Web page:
7/5: Tribute seminar to honorary doctor Heimo Zobernig
A tribute seminar to Heimo Zobernig, professor at the Academy of Fine Arts in Vienna and honorary doctor at the Faculty of Fine and Performing arts at Lund University.
Heimo Zobernig has since his debut in 1978 worked with the artistic equivalent of basic research, as he challenges our notions of the center and the periphery, art and non-art, exhibition, support and objects. He does this in a wide range of media, such as video, photography, graphics, sculpture, painting, drawing, installations, and land art. However, all these formats are subordinated to his exploratory thinking, which is why conceptual art is perhaps the format which comes closest.
Through his actions and proposals, he has provoked and inspired generations of young artists, as a professor at the Academy of Fine Arts in Vienna since 1999, but above all through his hundreds of exhibitions around the world since the early 1980’s.
The exhibition format is his field of research, and this has become trendsetting. Zobernig is represented in the collections of Tate Modern, London, MAMCO, Geneva, MAK, Vienna, Museum der Moderne Kunst, Salzburg, Kunsthaus Bregenz, MoMa, New York, MAM, Paris, Museo Reina Sofia, Madrid, etc. He has created 117 artist’s books. Zobernig represented Austria at the Venice Biennale in 2015 and had a solo exhibition at Malmö Konsthall in 2016. Zobernig was born in 1958.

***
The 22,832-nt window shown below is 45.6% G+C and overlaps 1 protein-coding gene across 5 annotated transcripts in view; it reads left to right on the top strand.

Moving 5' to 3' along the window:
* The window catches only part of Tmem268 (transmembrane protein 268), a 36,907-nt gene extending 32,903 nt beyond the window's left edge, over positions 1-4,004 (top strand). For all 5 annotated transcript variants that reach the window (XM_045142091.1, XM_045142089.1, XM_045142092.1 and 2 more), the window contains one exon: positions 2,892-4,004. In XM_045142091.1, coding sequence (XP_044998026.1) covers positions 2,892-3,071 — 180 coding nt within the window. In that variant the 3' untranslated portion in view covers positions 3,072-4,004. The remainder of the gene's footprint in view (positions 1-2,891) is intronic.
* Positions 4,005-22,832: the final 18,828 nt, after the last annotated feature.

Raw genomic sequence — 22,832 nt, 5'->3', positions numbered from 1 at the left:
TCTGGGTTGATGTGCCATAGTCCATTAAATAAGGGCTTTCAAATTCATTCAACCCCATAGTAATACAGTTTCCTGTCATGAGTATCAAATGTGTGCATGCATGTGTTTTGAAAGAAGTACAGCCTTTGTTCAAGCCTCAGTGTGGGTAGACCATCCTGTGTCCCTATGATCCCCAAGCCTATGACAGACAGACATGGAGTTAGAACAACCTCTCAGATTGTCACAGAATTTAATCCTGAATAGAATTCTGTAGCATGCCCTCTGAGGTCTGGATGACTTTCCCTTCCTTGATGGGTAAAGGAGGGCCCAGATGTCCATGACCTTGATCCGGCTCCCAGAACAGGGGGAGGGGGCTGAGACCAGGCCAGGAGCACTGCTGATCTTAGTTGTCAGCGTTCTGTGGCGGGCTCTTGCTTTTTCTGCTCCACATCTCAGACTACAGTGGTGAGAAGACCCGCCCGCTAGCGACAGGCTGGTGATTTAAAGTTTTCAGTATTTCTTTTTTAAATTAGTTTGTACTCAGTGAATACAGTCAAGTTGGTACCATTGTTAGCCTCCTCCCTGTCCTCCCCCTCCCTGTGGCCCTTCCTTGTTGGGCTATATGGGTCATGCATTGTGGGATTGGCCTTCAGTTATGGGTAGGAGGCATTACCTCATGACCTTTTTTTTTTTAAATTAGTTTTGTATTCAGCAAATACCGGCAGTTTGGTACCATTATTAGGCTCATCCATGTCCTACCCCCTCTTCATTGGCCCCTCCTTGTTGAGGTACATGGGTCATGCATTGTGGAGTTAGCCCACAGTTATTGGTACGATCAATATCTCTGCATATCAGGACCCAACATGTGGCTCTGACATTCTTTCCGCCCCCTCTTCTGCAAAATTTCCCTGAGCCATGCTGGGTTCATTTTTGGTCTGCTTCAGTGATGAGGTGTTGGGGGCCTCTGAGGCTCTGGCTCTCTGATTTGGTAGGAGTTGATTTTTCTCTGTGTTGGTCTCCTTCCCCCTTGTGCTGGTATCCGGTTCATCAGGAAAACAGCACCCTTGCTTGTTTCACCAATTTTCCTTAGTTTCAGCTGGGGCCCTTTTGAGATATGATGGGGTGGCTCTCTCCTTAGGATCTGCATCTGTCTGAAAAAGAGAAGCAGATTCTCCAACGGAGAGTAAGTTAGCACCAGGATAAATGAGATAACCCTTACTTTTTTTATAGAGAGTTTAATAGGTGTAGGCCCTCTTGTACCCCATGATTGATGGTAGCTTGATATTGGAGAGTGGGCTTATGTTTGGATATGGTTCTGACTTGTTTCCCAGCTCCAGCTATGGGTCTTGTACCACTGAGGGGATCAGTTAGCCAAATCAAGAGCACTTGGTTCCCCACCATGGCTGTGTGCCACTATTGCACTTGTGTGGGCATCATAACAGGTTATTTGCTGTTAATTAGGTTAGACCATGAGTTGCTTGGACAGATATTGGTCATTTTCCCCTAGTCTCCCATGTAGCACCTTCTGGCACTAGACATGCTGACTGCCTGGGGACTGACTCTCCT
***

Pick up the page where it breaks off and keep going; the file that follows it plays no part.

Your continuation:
Saturday 7 May
10.30-11.00: Coffee break
11.05-12.30: The eloquence of Silence or When Art Speaks – An introduction of Heimo Zobernig by Jürgen Bock in conversation/dialogue with Heimo Zobernig
12.30-13.00: Staging Belief – Allison Katz about her relationship to Heimo Zobernig, as an artist from a younger generation
14.00-15.00: Terrible Logic – A presentation of Heimo Zobernig’s relationship to architecture by Dr. Penelope Curtis, curator of the Austrian pavilion in Venice for the Heimo Zobernig exhibition, and former head of the Gulbenkian foundation
15.05-15.35: To show what is – Heimo Zobernig’s sorachspiele by Professor Gertrud Sandqvist, Malmö Art Academy